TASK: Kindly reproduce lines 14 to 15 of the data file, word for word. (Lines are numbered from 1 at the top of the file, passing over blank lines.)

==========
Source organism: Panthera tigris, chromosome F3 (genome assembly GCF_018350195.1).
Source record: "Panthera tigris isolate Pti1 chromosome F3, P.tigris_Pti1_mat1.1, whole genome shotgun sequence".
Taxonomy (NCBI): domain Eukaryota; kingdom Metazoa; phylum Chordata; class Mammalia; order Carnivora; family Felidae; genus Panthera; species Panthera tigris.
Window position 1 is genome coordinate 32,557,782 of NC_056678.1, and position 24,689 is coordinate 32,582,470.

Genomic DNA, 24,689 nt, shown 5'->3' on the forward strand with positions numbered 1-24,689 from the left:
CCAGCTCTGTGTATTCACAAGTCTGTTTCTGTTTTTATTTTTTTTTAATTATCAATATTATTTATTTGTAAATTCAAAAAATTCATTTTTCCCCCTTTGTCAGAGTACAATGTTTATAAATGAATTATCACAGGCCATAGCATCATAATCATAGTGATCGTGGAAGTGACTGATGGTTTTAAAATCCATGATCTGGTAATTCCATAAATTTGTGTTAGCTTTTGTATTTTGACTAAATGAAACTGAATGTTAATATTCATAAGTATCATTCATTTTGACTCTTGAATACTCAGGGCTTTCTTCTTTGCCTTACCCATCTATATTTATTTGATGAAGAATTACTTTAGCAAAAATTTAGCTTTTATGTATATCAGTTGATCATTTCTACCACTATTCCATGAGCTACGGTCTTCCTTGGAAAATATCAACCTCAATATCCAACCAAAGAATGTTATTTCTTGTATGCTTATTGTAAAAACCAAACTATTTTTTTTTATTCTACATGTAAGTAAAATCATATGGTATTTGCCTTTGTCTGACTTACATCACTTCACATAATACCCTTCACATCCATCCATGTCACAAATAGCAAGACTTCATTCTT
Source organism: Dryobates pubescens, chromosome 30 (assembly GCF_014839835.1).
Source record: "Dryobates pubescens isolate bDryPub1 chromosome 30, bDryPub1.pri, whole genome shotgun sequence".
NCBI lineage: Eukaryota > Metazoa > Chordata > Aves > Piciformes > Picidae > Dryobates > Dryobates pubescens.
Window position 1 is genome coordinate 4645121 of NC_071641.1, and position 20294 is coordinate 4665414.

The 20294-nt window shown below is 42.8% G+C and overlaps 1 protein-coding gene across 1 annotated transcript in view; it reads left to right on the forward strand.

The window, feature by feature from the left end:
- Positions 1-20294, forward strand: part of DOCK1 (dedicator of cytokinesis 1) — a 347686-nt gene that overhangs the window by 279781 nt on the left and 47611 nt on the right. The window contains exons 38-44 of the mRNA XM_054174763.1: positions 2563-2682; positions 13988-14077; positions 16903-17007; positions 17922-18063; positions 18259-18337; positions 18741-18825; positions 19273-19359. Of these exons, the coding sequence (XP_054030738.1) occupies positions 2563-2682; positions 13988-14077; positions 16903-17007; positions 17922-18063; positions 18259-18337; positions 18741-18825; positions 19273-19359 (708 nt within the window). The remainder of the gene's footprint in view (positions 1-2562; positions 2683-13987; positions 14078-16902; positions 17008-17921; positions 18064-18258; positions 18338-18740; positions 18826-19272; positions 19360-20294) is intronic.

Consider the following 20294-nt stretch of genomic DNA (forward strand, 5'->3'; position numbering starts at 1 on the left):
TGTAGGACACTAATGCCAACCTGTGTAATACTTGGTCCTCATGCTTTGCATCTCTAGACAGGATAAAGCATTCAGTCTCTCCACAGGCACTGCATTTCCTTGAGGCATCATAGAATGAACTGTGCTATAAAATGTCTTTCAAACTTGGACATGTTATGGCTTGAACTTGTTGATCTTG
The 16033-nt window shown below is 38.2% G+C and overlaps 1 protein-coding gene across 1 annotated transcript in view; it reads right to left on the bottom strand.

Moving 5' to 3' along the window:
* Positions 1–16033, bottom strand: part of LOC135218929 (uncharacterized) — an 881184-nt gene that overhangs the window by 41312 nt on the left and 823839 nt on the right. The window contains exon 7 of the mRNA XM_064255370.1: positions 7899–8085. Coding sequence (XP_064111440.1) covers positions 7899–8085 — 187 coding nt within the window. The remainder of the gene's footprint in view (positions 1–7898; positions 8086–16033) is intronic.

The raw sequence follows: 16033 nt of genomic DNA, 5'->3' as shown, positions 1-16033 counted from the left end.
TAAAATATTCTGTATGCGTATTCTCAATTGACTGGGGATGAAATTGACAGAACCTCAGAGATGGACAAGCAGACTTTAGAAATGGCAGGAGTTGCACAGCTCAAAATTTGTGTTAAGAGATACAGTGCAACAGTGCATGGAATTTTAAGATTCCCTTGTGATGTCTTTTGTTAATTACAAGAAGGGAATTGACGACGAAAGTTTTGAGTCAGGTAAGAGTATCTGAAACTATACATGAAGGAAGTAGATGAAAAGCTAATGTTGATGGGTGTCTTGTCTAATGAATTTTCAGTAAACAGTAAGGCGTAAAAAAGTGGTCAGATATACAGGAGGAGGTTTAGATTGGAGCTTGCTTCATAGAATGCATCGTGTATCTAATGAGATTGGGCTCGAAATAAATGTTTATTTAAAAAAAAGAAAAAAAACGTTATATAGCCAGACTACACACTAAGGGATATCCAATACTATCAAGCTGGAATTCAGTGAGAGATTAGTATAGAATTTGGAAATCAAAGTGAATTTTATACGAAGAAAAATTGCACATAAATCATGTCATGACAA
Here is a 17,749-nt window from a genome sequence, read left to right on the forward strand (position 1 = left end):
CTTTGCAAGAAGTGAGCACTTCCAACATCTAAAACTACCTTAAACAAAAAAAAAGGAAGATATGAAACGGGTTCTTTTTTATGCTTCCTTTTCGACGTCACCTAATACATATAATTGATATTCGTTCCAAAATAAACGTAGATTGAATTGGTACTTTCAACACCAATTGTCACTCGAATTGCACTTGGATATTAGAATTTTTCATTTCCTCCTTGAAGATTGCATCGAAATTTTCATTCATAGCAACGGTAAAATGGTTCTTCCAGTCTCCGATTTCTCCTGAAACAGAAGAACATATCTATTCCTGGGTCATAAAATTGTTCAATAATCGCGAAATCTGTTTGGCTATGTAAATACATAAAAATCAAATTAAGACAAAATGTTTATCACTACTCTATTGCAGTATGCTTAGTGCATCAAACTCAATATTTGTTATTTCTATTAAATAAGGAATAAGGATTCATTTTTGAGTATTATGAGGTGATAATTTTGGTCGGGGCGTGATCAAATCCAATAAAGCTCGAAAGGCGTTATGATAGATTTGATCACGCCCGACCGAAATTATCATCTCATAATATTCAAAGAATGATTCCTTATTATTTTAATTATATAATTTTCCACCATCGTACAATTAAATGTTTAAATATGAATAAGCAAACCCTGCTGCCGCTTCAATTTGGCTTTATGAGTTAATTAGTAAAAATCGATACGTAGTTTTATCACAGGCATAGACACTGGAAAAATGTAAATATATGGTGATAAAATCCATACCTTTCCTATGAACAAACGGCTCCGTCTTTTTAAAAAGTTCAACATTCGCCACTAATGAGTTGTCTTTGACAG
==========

Consider the following 20294-nt stretch of genomic DNA (forward strand, 5'->3'; position numbering starts at 1 on the left):
TGTAGGACACTAATGCCAACCTGTGTAATACTTGGTCCTCATGCTTTGCATCTCTAGACAGGATAAAGCATTCAGTCTCTCCACAGGCACTGCATTTCCTTGAGGCATCATAGAATGAACTGTGCTATAAAATGTCTTTCAAACTTGGACATGTTATGGCTTGAACTTGTTGATCTTG